I’m going to continue highlighting words I get asked about regularly. Today’s feature: multicollinearity! This is a word you’ve probably heard about in stats class, but might not know specifically what it is or why it matters.
We worry about multicollinearity when we are using multiple independent variables to model one output. One of your independent variables is multicollinear with another if the two variables can be used to predict each other in a linear model. Usually we are worried about multicollinearity when that linear model prediction is accurate 60-90% of the time. If it’s accurate less than 60% of the time, they aren’t multicollinear. If it’s accurate more than 90% of the time, you can probably just use one of the variables and simplify your model. If one variable precisely equals the other, it’s called perfect collinearity and you only need one in the model.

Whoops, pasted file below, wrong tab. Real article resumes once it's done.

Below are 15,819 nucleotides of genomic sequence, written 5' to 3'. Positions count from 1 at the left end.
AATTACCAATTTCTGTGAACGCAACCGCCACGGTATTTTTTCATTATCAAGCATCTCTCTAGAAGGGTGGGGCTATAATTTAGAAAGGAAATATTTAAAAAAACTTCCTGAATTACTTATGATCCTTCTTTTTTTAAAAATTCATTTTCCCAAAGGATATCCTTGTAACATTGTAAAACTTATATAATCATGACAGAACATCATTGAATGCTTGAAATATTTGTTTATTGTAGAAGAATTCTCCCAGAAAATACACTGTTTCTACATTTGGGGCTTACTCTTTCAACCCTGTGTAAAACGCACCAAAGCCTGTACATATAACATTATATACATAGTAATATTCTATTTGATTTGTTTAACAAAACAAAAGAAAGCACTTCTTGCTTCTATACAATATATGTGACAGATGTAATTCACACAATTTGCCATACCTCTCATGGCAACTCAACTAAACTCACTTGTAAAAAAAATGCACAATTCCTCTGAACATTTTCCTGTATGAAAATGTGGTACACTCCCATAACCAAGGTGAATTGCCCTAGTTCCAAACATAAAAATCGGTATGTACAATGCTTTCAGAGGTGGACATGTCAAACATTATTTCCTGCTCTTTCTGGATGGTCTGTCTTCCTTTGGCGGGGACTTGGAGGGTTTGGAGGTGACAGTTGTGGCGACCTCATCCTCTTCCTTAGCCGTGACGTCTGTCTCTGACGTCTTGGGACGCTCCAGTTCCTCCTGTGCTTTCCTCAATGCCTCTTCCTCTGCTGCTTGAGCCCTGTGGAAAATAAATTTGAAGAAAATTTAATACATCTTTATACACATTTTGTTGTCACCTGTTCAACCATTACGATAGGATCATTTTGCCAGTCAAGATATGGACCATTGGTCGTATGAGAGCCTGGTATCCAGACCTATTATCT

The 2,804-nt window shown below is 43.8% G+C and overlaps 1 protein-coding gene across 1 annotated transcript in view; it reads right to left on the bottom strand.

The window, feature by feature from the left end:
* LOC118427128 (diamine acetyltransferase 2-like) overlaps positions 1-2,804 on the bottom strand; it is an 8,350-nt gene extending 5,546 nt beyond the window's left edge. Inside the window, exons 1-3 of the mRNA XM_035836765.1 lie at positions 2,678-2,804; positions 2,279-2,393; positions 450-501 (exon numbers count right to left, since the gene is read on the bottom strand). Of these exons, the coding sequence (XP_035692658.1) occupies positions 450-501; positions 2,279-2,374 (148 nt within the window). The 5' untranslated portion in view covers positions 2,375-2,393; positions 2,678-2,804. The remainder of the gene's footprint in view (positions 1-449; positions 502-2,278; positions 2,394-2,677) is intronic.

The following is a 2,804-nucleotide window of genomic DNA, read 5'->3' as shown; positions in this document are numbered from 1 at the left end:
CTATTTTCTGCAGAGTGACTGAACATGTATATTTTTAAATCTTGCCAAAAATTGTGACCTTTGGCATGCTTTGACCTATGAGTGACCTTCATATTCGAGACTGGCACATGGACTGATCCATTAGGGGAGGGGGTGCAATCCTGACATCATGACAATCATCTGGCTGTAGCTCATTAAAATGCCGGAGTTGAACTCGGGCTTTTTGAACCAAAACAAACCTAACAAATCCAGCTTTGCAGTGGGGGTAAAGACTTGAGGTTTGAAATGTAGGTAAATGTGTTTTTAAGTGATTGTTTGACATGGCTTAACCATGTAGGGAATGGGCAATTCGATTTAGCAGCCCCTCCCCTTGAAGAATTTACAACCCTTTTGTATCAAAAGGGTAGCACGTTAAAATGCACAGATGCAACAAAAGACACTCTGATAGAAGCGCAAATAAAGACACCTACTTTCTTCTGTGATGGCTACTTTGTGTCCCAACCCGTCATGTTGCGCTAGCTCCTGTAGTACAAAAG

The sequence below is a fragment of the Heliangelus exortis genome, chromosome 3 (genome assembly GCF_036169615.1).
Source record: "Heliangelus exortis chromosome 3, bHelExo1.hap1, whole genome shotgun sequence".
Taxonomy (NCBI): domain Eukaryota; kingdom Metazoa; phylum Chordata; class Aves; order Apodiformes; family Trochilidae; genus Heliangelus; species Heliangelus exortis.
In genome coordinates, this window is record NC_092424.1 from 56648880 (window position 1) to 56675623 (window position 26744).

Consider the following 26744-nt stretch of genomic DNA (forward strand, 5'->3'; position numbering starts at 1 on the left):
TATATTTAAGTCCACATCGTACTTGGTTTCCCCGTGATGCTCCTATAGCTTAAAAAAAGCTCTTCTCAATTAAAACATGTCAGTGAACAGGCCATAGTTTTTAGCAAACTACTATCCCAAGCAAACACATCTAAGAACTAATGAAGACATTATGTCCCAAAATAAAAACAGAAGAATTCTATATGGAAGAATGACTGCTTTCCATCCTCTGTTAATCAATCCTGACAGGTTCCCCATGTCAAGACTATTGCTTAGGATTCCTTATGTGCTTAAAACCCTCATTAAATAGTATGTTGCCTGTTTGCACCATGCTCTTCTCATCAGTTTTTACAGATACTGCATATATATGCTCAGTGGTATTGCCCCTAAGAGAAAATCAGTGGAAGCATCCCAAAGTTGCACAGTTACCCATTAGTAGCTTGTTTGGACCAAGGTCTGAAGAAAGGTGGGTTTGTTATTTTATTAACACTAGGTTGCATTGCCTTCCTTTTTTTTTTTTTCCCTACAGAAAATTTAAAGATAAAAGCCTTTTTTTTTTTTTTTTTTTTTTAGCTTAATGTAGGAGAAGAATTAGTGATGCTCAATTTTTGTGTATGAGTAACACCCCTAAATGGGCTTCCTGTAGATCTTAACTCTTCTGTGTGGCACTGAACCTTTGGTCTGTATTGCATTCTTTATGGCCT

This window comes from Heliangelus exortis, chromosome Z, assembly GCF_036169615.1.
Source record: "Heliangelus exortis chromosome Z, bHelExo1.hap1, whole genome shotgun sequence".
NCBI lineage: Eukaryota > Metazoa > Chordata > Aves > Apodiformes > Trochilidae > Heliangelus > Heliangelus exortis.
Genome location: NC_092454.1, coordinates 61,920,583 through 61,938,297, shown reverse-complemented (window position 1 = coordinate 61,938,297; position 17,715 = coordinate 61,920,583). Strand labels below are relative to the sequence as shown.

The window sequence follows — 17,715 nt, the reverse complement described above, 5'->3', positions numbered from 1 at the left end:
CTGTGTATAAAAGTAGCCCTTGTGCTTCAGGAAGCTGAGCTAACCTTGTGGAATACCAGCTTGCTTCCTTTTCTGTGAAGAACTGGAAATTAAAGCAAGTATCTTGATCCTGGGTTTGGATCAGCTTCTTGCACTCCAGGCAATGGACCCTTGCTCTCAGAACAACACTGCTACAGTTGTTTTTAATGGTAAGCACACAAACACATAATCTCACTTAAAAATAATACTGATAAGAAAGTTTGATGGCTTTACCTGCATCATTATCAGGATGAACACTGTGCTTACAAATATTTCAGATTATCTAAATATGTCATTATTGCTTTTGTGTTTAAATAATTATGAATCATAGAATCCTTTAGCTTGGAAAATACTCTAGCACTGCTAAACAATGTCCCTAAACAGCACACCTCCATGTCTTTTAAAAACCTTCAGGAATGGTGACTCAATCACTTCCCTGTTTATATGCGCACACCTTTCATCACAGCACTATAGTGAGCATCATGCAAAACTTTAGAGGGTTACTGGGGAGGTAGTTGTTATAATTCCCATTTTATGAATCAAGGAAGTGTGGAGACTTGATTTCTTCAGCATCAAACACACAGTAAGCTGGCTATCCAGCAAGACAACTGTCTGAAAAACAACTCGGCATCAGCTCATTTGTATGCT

If you have multicollinear variables, the coefficient estimates for your model are misleading and hard to interpret. You can’t use your model to understand the effect of one variable without the other. In cases where the independent variable values are very high or very low, the prediction from your model can be very far off. In the instances where the two multicollinear variables don’t match each other, their contributions to the prediction essentially cancels each other out and the prediction isn’t very accurate.
Multiple linear regression (MLR) is sensitive to multicollinearities. Spatial statistics tools based on MLR, including geographically weighted regression and regression kriging, are also sensitive to multicollinearity. Check the assumptions of any statistics tool you’re using, and if the tool you’re considering using is sensitive to multicollinearities, make sure you check your independent variables.
Are there other words you are curious about? Mention them in the comments!